This shot came out pretty well I think, showing the small shaded area next to what I believe was parking. I really like the architecture on this little canopy, even if it's not that fancy. How this chunk of concrete has escaped any large amounts of overgrowth is beyond me, I can't imagine just being shaded has been that effective.


Here's a shot from underneath the little vintage canopy. I wonder if there was ever anything under here, as it seems a decent sized space to be completely empty.


Reminds you a little bit of a book cover doesn't it? It's not perfectly frame, but I still do like this shot.


To round off our post, we'll end with this quick photo of the side of the building- which makes the structure's packing house origins a lot more obvious.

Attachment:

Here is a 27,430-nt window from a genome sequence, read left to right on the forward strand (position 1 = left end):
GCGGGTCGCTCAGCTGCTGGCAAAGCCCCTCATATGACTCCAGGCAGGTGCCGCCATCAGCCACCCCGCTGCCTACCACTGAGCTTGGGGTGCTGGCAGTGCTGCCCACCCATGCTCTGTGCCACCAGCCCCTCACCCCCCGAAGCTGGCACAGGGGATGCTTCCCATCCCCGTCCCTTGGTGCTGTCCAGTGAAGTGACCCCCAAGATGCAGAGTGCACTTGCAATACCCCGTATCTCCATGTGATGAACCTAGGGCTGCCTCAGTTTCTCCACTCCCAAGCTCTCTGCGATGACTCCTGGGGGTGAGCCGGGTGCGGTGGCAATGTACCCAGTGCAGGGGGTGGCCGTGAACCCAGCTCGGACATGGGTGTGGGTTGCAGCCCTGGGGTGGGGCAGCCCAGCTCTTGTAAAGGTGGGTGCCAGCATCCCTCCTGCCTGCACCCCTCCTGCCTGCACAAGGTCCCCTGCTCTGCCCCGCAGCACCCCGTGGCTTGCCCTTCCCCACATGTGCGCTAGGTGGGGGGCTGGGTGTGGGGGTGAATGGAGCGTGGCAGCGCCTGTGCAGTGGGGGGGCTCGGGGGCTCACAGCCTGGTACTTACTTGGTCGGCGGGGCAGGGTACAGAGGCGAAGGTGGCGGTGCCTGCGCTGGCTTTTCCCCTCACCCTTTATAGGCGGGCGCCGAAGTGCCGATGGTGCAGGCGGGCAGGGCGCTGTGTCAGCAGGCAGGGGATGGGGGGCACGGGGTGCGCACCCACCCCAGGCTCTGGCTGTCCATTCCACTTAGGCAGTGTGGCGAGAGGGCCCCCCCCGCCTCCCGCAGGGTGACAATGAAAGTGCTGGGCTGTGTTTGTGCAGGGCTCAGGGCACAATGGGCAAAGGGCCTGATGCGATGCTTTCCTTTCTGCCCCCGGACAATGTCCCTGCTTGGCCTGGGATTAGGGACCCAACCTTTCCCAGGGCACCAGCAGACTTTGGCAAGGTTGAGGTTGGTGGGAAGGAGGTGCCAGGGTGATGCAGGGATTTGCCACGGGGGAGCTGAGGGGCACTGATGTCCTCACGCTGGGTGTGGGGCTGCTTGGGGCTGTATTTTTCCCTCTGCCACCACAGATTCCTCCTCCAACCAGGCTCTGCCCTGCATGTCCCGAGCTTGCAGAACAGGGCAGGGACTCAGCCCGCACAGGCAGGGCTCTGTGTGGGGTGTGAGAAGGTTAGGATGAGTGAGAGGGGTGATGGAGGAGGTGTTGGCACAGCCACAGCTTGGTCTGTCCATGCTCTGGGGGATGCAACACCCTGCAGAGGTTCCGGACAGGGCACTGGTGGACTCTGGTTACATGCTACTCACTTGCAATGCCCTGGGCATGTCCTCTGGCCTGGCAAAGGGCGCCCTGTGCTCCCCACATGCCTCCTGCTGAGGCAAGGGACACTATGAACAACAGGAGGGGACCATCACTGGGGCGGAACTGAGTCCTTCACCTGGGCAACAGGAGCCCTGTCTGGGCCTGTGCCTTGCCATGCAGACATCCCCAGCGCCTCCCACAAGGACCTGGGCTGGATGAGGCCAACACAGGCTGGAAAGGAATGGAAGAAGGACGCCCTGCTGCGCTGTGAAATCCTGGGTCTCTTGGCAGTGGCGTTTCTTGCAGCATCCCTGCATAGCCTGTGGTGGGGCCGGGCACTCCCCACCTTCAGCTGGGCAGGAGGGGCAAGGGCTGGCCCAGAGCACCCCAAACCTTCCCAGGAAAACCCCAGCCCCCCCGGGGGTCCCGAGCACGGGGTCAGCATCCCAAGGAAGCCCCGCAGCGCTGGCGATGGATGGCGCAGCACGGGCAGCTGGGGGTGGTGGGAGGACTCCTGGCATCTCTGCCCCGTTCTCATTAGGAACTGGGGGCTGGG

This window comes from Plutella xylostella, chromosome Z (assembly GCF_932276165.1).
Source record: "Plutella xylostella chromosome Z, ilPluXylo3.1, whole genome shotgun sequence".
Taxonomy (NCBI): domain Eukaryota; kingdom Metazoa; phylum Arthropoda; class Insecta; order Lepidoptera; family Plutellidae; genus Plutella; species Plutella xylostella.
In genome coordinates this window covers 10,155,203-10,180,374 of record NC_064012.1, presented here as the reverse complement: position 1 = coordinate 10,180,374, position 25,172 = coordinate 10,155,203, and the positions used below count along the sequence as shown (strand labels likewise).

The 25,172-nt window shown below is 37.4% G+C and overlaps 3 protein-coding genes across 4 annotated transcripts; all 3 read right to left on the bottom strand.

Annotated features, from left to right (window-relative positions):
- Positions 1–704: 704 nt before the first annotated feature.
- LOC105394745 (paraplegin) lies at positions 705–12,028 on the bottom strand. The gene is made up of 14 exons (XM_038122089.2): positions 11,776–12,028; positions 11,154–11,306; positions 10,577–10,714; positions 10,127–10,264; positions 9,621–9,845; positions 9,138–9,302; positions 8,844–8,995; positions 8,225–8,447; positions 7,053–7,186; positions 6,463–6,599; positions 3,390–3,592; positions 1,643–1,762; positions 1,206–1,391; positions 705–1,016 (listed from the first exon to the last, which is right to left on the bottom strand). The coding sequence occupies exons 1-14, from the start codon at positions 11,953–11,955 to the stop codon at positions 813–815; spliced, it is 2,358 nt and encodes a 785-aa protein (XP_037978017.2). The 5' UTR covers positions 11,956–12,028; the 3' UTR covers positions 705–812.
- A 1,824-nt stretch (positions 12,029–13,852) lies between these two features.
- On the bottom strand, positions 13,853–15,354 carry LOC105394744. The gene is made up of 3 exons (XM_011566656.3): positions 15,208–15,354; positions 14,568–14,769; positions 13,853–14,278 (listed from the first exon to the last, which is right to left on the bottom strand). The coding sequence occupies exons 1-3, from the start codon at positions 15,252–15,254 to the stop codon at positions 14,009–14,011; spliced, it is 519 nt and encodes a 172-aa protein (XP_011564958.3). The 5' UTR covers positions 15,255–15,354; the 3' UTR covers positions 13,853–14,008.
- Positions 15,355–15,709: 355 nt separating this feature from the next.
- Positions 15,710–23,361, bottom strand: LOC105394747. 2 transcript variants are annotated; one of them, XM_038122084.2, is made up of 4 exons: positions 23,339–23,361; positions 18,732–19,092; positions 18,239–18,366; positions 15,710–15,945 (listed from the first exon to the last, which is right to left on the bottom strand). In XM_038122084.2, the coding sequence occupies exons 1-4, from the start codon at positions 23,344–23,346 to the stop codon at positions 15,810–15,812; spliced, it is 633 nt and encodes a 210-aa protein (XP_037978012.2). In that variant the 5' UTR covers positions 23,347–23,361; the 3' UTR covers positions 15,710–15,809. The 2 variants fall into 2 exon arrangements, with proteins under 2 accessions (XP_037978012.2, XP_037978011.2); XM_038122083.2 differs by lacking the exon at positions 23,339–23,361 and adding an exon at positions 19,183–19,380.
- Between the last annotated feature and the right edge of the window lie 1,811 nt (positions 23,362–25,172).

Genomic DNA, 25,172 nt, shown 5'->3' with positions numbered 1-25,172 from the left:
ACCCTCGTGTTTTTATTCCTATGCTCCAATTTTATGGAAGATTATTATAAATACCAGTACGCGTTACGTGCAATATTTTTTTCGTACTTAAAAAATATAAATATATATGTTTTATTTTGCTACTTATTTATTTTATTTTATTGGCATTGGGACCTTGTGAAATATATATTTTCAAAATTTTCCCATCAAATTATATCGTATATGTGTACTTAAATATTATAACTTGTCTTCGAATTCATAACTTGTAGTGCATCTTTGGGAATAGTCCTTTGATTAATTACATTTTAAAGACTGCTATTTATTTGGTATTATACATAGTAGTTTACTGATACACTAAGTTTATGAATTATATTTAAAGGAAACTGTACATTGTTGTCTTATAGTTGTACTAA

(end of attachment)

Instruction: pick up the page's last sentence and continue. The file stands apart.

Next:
Florida, despite it's nearly nationwide fame for citrus, doesn't have a great citrus industry anymore. Least not in this part of the state. Up and down Brevard and Indian River counties there lays a string of abandoned packing houses- Old Victory Groves, Oslo Growers Association, Quality Fruit Packers, Greene River Packing, and Nevins Fruit Company, just to name a few. Retail outlets, too. In recent years Harvey's Groves closed it's two retail locations in Rockledge and West Melbourne, and Policicchio Groves in Merritt Island. All shuttered. The one in West Melbourne is now a vape shop, the newest addition to the list of common low-end tenants.